History of the Camp Hill Seventh-day Adventist Church

Note: The report below was written to celebrate the 10th anniversary of the building of the new Camp Hill church. It was first published as a small leaflet and was uploaded to this web-site on 16 September 1999. Parts of it have been transcribed while other parts have simply been scanned.

There are probably about 10 current members of Camp Hill who can still remember when it was called South Birmingham SDA Church.

In those days they had no church in which to worship so they met wherever they could, over a butcher's shop on Stratford Road, in a Co-operative Hall or in a large private house in Mansell Road, Small Heath. (Mansell Road was nearly bought as a church but various matters arose which made it not totally suitable as a church building). Back in 1953, Pastor Jesse Clifford, the then minister, bought a corner of the grassland by Ravenhurst Street and Lowe Street in order to build a church. However, planning permission was refused so he sold it back to the Council. The land is now occupied by an electricity sub-station. Due to an increased membership from two large Birmingham evangelistic campaigns run by Pastor T J Bradley and pastor K Lacey, the need for a church building for the South Birmingham members increased tremendously. Eventually, a building was spotted for sale by several members. It was originally a Presbyterian Church that had been bought by the Christian Scientists but was then standing vacant. In 1955, this church was purchased by the Seventh-day Adventists for the sum of 11,000. It was in need of much renovation, cleaning, altering and painting but the members and Pastors worked hard on it and on 2nd April 1995 the Camp Hill Seventh-day Adventist Church was opened. An official dedication came later on 14th May 1955 with 61 charter members. From this modest beginning the membership has grown to the present figure of 535. Since its opening in 1955, many ordained ministers and Bible workers have served the congregation and young men starting their ministerial careers have been assistant ministers and youth leaders. Each has contributed faithfully and well to the increasing membership and evangelistic work of the church. Plans had been in consideration for many years for a road improvement scheme in the Camp Hill area. Before the 'Old' Camp Hill church was bought, assurances were given that it would not be affected by any road alterations. However, Councils, leaders and policies change as time goes on and in 1979 compulsory acquisition orders were served on Camp Hill. In co-operation with the members, the long, hard work of planning for a new building began. Sadly on Monday evening, 5th January 1987, the 'Old' Camp Hill was gutted by fire. The cause of the fire is unknown but thankfully the minister of St John's Church of England, church council and members of St Johns helped in our time of need and allowed us to use their Church in Sparkhill. After years of negotiations, committee work, architectural planning and fund raising, building work began in 1986 and on 10th May 1987 the 'New' Camp Hill Church was opened.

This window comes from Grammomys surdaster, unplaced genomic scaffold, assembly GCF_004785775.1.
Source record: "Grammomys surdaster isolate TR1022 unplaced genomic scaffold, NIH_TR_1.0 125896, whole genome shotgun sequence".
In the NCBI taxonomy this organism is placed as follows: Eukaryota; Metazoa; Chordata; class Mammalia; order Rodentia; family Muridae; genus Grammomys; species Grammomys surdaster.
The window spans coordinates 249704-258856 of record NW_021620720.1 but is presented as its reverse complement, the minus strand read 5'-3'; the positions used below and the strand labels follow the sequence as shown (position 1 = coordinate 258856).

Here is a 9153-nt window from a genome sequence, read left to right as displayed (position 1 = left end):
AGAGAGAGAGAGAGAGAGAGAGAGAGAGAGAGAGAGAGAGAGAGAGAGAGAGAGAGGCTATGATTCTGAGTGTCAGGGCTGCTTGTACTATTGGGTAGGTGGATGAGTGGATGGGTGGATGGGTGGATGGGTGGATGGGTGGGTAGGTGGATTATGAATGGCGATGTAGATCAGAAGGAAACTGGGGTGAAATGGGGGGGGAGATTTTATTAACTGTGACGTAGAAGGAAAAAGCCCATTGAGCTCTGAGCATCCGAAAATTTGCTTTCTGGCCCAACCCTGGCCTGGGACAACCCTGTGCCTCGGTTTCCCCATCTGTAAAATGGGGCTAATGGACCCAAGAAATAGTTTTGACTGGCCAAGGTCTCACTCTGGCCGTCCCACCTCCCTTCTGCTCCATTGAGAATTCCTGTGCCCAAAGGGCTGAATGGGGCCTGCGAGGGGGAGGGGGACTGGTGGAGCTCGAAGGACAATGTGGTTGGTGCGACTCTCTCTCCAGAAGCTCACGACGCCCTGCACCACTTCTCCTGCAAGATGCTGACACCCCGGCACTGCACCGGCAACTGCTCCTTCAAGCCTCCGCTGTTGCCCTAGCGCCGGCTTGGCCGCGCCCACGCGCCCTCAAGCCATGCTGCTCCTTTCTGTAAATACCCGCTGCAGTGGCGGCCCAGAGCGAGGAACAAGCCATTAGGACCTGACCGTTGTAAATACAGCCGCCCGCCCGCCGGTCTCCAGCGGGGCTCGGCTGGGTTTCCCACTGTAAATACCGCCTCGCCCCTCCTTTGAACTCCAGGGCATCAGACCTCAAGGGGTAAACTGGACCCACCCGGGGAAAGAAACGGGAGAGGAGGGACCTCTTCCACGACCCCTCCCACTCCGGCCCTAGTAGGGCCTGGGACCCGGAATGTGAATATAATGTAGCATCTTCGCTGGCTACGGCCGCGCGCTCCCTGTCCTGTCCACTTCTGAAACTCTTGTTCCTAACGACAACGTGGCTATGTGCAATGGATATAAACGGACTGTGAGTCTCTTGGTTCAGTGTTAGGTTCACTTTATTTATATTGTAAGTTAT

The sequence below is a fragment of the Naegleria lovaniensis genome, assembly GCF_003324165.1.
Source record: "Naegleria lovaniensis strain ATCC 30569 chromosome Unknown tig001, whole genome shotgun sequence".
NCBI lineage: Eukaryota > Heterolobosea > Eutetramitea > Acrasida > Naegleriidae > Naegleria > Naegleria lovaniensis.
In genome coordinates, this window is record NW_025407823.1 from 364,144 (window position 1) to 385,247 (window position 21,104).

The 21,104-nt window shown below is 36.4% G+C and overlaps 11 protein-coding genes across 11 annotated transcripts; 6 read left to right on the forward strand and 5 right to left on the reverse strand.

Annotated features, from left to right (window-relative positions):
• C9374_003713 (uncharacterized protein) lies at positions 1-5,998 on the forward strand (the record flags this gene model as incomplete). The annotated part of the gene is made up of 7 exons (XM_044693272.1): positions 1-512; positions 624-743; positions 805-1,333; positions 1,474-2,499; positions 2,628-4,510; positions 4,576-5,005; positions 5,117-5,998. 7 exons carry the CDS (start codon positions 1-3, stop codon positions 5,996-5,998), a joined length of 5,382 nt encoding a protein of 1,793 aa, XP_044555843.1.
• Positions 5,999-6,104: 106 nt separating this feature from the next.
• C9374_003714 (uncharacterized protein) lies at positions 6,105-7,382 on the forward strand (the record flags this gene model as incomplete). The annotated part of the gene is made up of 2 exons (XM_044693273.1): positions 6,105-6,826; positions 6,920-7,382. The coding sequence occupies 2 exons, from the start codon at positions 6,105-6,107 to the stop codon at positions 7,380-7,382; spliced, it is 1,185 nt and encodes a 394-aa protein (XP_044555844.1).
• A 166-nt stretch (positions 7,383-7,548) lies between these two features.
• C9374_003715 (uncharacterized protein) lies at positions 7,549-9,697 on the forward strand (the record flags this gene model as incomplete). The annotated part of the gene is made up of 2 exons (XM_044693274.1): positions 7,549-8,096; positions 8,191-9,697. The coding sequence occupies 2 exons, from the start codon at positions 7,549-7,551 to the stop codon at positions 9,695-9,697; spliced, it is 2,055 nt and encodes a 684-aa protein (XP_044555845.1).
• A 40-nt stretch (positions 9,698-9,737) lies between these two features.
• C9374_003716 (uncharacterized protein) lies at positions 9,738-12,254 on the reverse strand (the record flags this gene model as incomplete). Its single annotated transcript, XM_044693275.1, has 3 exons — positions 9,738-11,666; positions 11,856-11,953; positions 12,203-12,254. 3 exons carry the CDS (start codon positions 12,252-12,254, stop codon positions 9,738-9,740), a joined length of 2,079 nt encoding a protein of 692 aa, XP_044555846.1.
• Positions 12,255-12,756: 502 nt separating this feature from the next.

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A Musical Church

Camp Hill has been long known as a musical church. From local church services to Conference Sessions and Union Sessions, and television Camp Hill musicians have blessed congregations with their music. Their God-given talents using their solo and combined voices, traditional and unusual instruments are remembered as we look back at those who have been involved in this special area of ministry.


The Male Voice Choir With Bro Groce as its original leader.

Paul & Geoffry Belton - Male Duet

Exodus Camp Hill origins

J.V.G. Junior Voices of God (Georgina Sinclair Janet Smith & Velda Welch)

Lameer - The band of the late 1980’s.

A.Y.Singers A choir out on its own on Songs of Praise and throughout England with their perfomances.

City Of Refuge - Broke the mould of instrumental music in the 1970’s.

Sweet Inspiration - (Maryline Sinclair, Yvonne Smith & Linda Welch)

Church Choir - Consistent and long serving leaders & singers.

Sis Hutson & Sis Walton - An early pair singing duets.

Spirit & Sound - Produced an album.

Young Hope - The current official children’s choir.


The Proclaimers - Singing Jericho Road and Peace In The Valley.

Serenity - Yvonne Smith, Elma Morgan, Robert Brooks, Jackie & Diana Sinclair.

Selwyn & Patrick Anderson - The singing Anderson boys

The Ladies Group - Led by Sis Brooks over many years.

Bro Peters - With his singing saw.

Sinclair Sisters - Individually and together.

Youth Orchestra - Came together at Christmas and special occasions.

RSV - Album makers with David Burt

Youth Choir - The choir of the 1960’s and 70’s.

The Quarries - The harmonising family voices of Fredrica, Larrissa, Andrea, Linda and Worth (eventually).


"Serve the Lord with gladness: